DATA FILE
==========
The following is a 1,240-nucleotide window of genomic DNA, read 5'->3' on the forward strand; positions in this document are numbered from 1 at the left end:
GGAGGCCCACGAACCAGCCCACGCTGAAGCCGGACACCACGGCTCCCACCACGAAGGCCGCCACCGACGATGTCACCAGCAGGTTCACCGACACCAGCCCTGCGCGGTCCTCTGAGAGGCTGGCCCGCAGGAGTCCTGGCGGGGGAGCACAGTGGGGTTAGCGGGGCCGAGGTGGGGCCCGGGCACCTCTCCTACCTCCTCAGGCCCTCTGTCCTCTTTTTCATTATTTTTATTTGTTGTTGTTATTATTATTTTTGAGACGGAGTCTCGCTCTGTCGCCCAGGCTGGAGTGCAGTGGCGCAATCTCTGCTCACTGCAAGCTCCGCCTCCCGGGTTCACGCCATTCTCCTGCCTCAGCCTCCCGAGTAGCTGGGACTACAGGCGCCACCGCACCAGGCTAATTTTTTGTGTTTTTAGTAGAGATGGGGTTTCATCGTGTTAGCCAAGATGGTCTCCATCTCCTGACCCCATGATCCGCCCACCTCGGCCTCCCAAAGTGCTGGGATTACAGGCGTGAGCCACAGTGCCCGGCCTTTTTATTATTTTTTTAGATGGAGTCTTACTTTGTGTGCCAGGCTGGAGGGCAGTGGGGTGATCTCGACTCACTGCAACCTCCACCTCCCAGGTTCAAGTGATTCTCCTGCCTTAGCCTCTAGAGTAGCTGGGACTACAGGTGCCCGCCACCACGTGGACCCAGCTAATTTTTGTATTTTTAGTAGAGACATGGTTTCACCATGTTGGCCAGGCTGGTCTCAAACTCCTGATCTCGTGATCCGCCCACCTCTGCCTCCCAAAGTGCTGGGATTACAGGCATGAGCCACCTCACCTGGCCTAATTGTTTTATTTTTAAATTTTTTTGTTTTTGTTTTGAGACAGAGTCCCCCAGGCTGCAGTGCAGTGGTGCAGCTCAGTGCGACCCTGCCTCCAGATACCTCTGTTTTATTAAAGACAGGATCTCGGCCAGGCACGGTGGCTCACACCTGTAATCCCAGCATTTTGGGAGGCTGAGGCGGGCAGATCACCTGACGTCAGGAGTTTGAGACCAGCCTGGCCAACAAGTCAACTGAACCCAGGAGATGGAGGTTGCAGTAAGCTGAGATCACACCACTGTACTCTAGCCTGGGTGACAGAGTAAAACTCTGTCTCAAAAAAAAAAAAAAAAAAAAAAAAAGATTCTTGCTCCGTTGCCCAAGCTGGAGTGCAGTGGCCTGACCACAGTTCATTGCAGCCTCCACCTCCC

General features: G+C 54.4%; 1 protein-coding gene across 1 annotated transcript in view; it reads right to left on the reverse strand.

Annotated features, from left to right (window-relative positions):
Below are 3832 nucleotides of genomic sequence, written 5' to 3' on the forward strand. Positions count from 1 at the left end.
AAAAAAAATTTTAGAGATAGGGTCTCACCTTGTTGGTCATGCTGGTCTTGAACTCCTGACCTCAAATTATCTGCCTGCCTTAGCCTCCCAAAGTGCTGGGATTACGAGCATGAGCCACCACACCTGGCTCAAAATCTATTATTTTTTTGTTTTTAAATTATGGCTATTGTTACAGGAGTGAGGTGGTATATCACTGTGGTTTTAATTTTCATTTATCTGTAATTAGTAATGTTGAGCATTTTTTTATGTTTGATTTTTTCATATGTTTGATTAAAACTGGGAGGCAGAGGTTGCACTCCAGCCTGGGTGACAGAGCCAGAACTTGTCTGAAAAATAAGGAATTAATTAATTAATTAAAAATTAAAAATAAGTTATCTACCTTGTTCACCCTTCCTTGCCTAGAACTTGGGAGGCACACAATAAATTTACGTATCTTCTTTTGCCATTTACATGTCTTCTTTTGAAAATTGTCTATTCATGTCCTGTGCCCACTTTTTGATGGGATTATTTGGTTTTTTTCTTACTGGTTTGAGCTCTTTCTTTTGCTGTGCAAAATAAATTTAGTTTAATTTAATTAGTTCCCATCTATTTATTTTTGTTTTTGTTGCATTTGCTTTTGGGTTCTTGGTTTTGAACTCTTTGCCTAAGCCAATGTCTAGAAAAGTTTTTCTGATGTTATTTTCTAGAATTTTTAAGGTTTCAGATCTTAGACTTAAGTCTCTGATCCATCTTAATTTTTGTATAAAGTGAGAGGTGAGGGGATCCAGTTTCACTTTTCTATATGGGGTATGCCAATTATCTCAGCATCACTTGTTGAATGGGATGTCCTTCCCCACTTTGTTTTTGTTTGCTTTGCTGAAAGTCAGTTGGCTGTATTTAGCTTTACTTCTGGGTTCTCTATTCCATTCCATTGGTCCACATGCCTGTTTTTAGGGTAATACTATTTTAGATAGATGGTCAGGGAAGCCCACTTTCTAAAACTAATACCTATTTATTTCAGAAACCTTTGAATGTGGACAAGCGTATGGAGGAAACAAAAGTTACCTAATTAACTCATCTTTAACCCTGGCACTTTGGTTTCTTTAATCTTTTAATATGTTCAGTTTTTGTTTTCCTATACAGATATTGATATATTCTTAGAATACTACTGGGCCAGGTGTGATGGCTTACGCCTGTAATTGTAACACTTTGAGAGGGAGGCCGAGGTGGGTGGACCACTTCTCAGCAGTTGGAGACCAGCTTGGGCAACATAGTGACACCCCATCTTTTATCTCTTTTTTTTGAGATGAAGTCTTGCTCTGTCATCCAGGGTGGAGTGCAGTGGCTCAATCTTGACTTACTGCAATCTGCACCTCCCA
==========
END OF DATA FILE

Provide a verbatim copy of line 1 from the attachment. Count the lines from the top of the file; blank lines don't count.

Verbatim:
The following is a 1,240-nucleotide window of genomic DNA, read 5'->3' on the forward strand; positions in this document are numbered from 1 at the left end: